January 2016 | Sangeeta Menon
'Singapore is the nodal country for ASEAN'
Ever since he took over as Tata Sons’ resident director for ASEAN in January 2014, one of KV Rao’s top priorities has been to create synergies amongst the group companies and facilitate the growth of the group in the region.
A resident of Singapore for almost two decades, Mr Rao is a firm believer in the ASEAN story, which began for the group with its base in Singapore. In a freewheeling chat with Sangeeta Menon, he explains why ASEAN is poised to be the next big opportunity for the Tata group. Excerpts:
The Tata group has had a rather special relationship with Singapore. Could you tell us a bit about this?
The Tata group has been 90 percent partners with Singapore in its economic history of 50 years. The Tata-Singapore connection goes back to the time when the newly-independent Singapore invited JRD Tata to set up a precision engineering unit and a training institute in Singapore.
The Tata group did not come with an ambitious business plan to Singapore; the then leaders of our group came with a vision to see how they could engage meaningfully with a country that was newly independent, and support its skill development.
What role does the Tata Sons office in Singapore and you as resident director play in enabling and enhancing the group’s business interests in the country?
The group office’s goals are multifarious. One, it helps create a central point of contact and deepen the engagement with key stakeholders such as governments, policy makers, financial institutions, sovereign funds, strategic global partners, and so on. Two, it engages in advocacy, advisory services and supporting individual companies’ growth agenda. Three — this is a gentle role — we seek to facilitate the business development of our group companies, look at opportunities for growth from a group perspective and work as local guide to them. The last, and most important, element is to build synergies across companies that operate in a market, to deliver a Tata group image that is far more powerful than the different individual parts themselves.
Synergy plays at a strategic level where we are seen as one and operationally we learn from each other, as we leverage each other’s contacts and resources. It allows our companies here to say that we are a group which employs over 3,000 people and has wide business interests in Singapore and the region. So, instead of navigating on your little boat what you are actually doing is moving like a flotilla of ships.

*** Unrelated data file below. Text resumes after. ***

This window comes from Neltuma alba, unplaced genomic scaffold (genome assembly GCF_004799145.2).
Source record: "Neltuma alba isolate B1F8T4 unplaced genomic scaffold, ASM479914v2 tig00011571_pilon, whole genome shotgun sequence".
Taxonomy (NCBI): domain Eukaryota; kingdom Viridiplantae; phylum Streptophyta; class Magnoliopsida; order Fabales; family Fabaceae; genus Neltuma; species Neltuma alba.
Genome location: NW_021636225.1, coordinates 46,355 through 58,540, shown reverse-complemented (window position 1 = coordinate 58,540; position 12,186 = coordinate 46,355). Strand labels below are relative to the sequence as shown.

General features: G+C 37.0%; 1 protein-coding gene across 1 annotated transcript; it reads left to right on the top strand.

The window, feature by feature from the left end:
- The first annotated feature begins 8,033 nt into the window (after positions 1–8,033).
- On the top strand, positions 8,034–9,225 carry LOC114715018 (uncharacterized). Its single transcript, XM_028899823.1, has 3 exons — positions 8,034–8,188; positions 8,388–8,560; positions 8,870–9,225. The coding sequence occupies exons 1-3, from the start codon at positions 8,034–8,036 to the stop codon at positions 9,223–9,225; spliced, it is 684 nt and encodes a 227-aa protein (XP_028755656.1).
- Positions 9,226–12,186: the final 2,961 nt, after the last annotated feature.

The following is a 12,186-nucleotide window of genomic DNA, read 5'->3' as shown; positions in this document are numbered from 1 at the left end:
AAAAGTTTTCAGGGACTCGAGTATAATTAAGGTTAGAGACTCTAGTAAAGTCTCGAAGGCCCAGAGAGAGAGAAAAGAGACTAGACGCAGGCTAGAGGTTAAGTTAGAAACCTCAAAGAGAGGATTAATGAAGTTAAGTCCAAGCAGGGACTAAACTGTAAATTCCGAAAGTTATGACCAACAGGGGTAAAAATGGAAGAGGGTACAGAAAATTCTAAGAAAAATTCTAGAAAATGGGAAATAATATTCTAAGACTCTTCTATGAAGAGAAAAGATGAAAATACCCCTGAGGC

Singapore is fast emerging as one of the leading innovation centres in Asia. Is there a tie-in here with the Tata group’s focus on innovation?
Singapore has become a major innovation hub and has already attracted global giants such as Glaxo and Philips to set up their innovation and R&D centres. This nation is aiming to create the perfect ecosystem for innovation, R&D and entrepreneurship, offering various incentives for collaborative research. Singapore as a frontier for the Tata group’s innovation, entrepreneurship and digital foray is a possibility. The group technology office and Tata Industries have been evaluating the possibilities present here. Over the next few years, we should see traction in this space.
Is Singapore going to be the hub from where the group manages its ASEAN expansion?
Singapore acts as a nodal country for the region. All the markets in ASEAN, representing over 660 million people with a $2 trillion economy, are important to our companies. From a group perspective, we have identified two focus markets: Vietnam and Myanmar. We are now working on deepening the engagement with these markets from a strategic and operational point of view.
Under Tata Sons, we have offices in the US, the UK, the UAE, China and Singapore, each working with focus markets that fall within that region. Singapore lends itself perfectly to this role for the ASEAN region because of the sheer convenience and connectivity, ease of doing business, the attractive international headquarter programme that offers better tax incentives, and so on.
Where does the ‘Tata in Singapore’ story go from here? How do you foresee the group’s expansion in ASEAN?
By virtue of the sheer size of the population of ASEAN nations and the huge potential demand that it creates, the ASEAN story is a compelling one. What makes it more attractive is the strong cultural linkage between the ASEAN countries and India.
The clear opportunity I see is that many of our products and services that have been designed for Indian needs are closer to what an ASEAN consumer needs and expects — be it value for money, sizing, quality, presentation and so on. I see ASEAN as a natural extension of business from India, which makes a compelling case to offer our products and services in these markets.